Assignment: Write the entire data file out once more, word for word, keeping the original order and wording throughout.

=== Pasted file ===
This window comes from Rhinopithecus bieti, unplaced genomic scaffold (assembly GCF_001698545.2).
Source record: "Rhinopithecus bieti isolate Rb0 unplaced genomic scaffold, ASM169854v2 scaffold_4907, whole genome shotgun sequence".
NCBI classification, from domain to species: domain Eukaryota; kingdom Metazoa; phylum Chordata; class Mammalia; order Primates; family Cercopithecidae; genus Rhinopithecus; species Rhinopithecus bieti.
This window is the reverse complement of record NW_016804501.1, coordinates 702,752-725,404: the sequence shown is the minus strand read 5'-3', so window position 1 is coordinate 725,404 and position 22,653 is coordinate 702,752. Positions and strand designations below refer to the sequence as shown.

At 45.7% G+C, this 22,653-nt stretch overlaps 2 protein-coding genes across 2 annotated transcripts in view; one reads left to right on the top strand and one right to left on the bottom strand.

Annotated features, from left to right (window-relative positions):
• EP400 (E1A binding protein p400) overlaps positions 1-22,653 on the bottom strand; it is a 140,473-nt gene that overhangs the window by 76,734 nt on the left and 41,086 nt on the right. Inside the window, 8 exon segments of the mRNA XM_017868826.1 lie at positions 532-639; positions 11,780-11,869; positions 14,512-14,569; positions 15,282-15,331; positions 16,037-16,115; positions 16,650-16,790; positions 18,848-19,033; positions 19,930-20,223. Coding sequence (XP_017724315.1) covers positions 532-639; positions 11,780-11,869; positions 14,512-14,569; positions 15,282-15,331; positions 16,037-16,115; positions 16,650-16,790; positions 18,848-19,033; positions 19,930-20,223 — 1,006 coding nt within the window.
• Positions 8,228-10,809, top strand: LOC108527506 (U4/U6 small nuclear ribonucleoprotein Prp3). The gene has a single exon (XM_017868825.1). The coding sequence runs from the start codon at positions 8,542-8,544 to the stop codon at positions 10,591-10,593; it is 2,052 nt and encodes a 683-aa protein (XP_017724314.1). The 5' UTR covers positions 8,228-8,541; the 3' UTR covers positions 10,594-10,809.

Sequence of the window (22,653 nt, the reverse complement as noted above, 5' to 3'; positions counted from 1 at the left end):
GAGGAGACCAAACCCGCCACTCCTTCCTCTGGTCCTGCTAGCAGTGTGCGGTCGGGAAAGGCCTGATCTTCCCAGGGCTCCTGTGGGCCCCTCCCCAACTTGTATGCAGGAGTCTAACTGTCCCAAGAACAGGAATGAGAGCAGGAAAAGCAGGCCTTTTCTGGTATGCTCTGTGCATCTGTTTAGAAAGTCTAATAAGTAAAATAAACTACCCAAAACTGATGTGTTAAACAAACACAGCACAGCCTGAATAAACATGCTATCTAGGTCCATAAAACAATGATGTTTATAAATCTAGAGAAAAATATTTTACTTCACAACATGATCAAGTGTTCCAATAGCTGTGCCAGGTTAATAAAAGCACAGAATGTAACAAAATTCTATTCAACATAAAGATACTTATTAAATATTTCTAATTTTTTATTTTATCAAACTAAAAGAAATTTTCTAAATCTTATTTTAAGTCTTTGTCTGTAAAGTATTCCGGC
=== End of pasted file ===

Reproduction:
This window comes from Rhinopithecus bieti, unplaced genomic scaffold (assembly GCF_001698545.2).
Source record: "Rhinopithecus bieti isolate Rb0 unplaced genomic scaffold, ASM169854v2 scaffold_4907, whole genome shotgun sequence".
NCBI classification, from domain to species: domain Eukaryota; kingdom Metazoa; phylum Chordata; class Mammalia; order Primates; family Cercopithecidae; genus Rhinopithecus; species Rhinopithecus bieti.
This window is the reverse complement of record NW_016804501.1, coordinates 702,752-725,404: the sequence shown is the minus strand read 5'-3', so window position 1 is coordinate 725,404 and position 22,653 is coordinate 702,752. Positions and strand designations below refer to the sequence as shown.

At 45.7% G+C, this 22,653-nt stretch overlaps 2 protein-coding genes across 2 annotated transcripts in view; one reads left to right on the top strand and one right to left on the bottom strand.

Annotated features, from left to right (window-relative positions):
• EP400 (E1A binding protein p400) overlaps positions 1-22,653 on the bottom strand; it is a 140,473-nt gene that overhangs the window by 76,734 nt on the left and 41,086 nt on the right. Inside the window, 8 exon segments of the mRNA XM_017868826.1 lie at positions 532-639; positions 11,780-11,869; positions 14,512-14,569; positions 15,282-15,331; positions 16,037-16,115; positions 16,650-16,790; positions 18,848-19,033; positions 19,930-20,223. Coding sequence (XP_017724315.1) covers positions 532-639; positions 11,780-11,869; positions 14,512-14,569; positions 15,282-15,331; positions 16,037-16,115; positions 16,650-16,790; positions 18,848-19,033; positions 19,930-20,223 — 1,006 coding nt within the window.
• Positions 8,228-10,809, top strand: LOC108527506 (U4/U6 small nuclear ribonucleoprotein Prp3). The gene has a single exon (XM_017868825.1). The coding sequence runs from the start codon at positions 8,542-8,544 to the stop codon at positions 10,591-10,593; it is 2,052 nt and encodes a 683-aa protein (XP_017724314.1). The 5' UTR covers positions 8,228-8,541; the 3' UTR covers positions 10,594-10,809.

Sequence of the window (22,653 nt, the reverse complement as noted above, 5' to 3'; positions counted from 1 at the left end):
GAGGAGACCAAACCCGCCACTCCTTCCTCTGGTCCTGCTAGCAGTGTGCGGTCGGGAAAGGCCTGATCTTCCCAGGGCTCCTGTGGGCCCCTCCCCAACTTGTATGCAGGAGTCTAACTGTCCCAAGAACAGGAATGAGAGCAGGAAAAGCAGGCCTTTTCTGGTATGCTCTGTGCATCTGTTTAGAAAGTCTAATAAGTAAAATAAACTACCCAAAACTGATGTGTTAAACAAACACAGCACAGCCTGAATAAACATGCTATCTAGGTCCATAAAACAATGATGTTTATAAATCTAGAGAAAAATATTTTACTTCACAACATGATCAAGTGTTCCAATAGCTGTGCCAGGTTAATAAAAGCACAGAATGTAACAAAATTCTATTCAACATAAAGATACTTATTAAATATTTCTAATTTTTTATTTTATCAAACTAAAAGAAATTTTCTAAATCTTATTTTAAGTCTTTGTCTGTAAAGTATTCCGGC